Architecture  |  Planning  |  Experience Design



The Bridgeport Intermodal Transportation Center Phase 2 consists of a new bus terminal with two bus berth islands, and two long pedestrian bridges linking inter/intra city bus service with Amtrack/commuter rail service and the Phase 1 parking facility. The new bus facility replaced an outdated, undersized, open-air transfer plaza and now provides convenient ticketing and sheltered waiting space for travelers.

Terminal Concept and Program

The terminal design was conceived as two dynamic, juxtaposed volumes clad in zinc tiles and glass. The front, public volume, contains a grand double height waiting room facing Water Street which is ringed inside with historic WPA murals depicting scenes from Bridgeport’s industrial past, circa 1930. The two-story back half of the building is bent away from the front volume where it houses ticket operations, offices, conference rooms, restrooms, and mechanical/electric equipment spaces. Public circulation flows through the building at the seam between the two volumes, with access to the bus berths on one end, and to an elevated pedestrian bridge leading to the train terminal at the other.

Bus Berths

Located directly outside the terminal, two islands with 16 bus berths are configured in a saw-tooth profile to allow efficient drive-through operations. Each island provides for rider comfort with overhead, wing-shaped canopies for shade and rain protection as well as benches with decorative windscreens that feature photographs of local transit scenes overlaid with text selections from a variety of travel stories. Integrated signage was designed to provide berth identification as well as real-time arrival and departure information.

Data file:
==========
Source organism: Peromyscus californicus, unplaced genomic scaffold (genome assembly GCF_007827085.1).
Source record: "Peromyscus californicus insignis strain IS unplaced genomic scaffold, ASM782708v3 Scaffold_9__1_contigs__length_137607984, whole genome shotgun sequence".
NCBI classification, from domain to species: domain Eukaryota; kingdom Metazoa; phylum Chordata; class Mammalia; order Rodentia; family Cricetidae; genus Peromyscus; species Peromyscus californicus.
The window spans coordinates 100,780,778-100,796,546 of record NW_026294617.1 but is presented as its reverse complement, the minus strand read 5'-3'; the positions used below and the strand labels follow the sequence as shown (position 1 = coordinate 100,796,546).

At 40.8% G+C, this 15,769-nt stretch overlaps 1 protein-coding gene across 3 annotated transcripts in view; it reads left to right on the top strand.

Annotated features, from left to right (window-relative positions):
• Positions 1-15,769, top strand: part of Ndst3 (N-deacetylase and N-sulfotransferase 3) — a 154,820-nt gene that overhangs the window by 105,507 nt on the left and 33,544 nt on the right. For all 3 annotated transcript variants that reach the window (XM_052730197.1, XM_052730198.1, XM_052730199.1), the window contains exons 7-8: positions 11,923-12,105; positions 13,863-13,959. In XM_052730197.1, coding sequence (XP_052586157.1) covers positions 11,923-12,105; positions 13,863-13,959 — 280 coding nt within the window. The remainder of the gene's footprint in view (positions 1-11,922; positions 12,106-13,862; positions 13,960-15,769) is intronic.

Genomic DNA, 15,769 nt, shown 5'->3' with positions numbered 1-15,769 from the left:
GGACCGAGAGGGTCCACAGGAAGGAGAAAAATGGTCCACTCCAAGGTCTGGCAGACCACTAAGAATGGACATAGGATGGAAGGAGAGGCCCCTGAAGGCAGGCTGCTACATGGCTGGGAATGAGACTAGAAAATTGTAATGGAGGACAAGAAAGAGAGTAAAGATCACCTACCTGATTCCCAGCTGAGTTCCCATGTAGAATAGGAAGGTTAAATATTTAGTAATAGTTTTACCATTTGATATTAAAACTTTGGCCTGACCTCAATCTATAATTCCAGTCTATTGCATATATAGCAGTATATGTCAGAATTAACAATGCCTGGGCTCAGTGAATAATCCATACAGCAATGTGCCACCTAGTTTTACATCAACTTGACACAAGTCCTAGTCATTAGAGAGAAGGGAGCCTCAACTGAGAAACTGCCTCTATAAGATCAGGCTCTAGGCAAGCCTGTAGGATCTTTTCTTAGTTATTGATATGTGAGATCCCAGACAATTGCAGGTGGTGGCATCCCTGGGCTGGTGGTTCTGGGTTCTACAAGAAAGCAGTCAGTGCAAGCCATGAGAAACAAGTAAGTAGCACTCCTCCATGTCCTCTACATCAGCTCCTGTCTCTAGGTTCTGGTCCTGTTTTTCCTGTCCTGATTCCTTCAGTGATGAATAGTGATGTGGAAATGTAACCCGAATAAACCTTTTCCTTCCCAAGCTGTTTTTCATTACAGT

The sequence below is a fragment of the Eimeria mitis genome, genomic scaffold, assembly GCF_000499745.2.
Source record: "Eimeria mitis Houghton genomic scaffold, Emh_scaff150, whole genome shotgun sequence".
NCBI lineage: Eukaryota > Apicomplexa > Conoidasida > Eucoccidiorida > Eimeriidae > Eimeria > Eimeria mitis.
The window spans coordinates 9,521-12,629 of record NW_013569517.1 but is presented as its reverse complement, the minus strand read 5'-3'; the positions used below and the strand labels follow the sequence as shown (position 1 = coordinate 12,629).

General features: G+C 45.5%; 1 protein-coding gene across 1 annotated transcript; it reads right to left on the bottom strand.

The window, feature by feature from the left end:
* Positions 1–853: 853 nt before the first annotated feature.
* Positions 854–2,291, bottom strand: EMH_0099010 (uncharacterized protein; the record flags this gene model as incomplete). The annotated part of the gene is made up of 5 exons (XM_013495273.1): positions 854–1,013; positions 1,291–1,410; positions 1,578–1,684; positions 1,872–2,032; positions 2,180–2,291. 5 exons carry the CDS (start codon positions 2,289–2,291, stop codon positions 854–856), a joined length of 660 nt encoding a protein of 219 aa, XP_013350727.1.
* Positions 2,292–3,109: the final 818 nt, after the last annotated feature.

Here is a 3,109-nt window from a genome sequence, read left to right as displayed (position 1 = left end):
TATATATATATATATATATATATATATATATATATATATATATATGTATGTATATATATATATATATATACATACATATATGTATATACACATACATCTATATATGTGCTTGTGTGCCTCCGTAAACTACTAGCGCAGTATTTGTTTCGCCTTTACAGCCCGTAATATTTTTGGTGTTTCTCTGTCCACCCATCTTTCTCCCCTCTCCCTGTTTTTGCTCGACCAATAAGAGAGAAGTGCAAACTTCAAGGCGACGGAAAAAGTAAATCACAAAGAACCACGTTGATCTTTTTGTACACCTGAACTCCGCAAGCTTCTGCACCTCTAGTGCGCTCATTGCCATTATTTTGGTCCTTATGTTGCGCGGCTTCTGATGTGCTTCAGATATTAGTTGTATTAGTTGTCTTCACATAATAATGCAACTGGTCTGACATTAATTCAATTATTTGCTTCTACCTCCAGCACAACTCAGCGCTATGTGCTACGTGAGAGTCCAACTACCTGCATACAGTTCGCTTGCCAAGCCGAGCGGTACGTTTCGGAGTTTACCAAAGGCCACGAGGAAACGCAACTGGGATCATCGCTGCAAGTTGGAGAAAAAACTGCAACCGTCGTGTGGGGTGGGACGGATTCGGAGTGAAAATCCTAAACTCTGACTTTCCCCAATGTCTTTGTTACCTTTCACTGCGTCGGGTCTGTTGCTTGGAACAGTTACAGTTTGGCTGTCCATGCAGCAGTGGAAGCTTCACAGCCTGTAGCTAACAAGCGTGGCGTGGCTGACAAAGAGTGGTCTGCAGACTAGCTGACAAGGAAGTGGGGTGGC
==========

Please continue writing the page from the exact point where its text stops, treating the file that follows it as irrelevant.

Pedestrian Bridges As part of this Phase 2 scope, two 650-foot long-span pedestrian truss bridges were designed to tie the three main Transportation Center elements together: new bus terminal to the north, existing train station in the center, and Phase 1 parking garage to the south. The bridge structures are partially enclosed with an overhead roof and full height glass screen along one side for weather protection. The opposite side is left open to allow for open air flow and to increase safety and comfort. At street level the painted steel truss structures clear span between single concrete columns resulting a minimal footprint on existing conditions.

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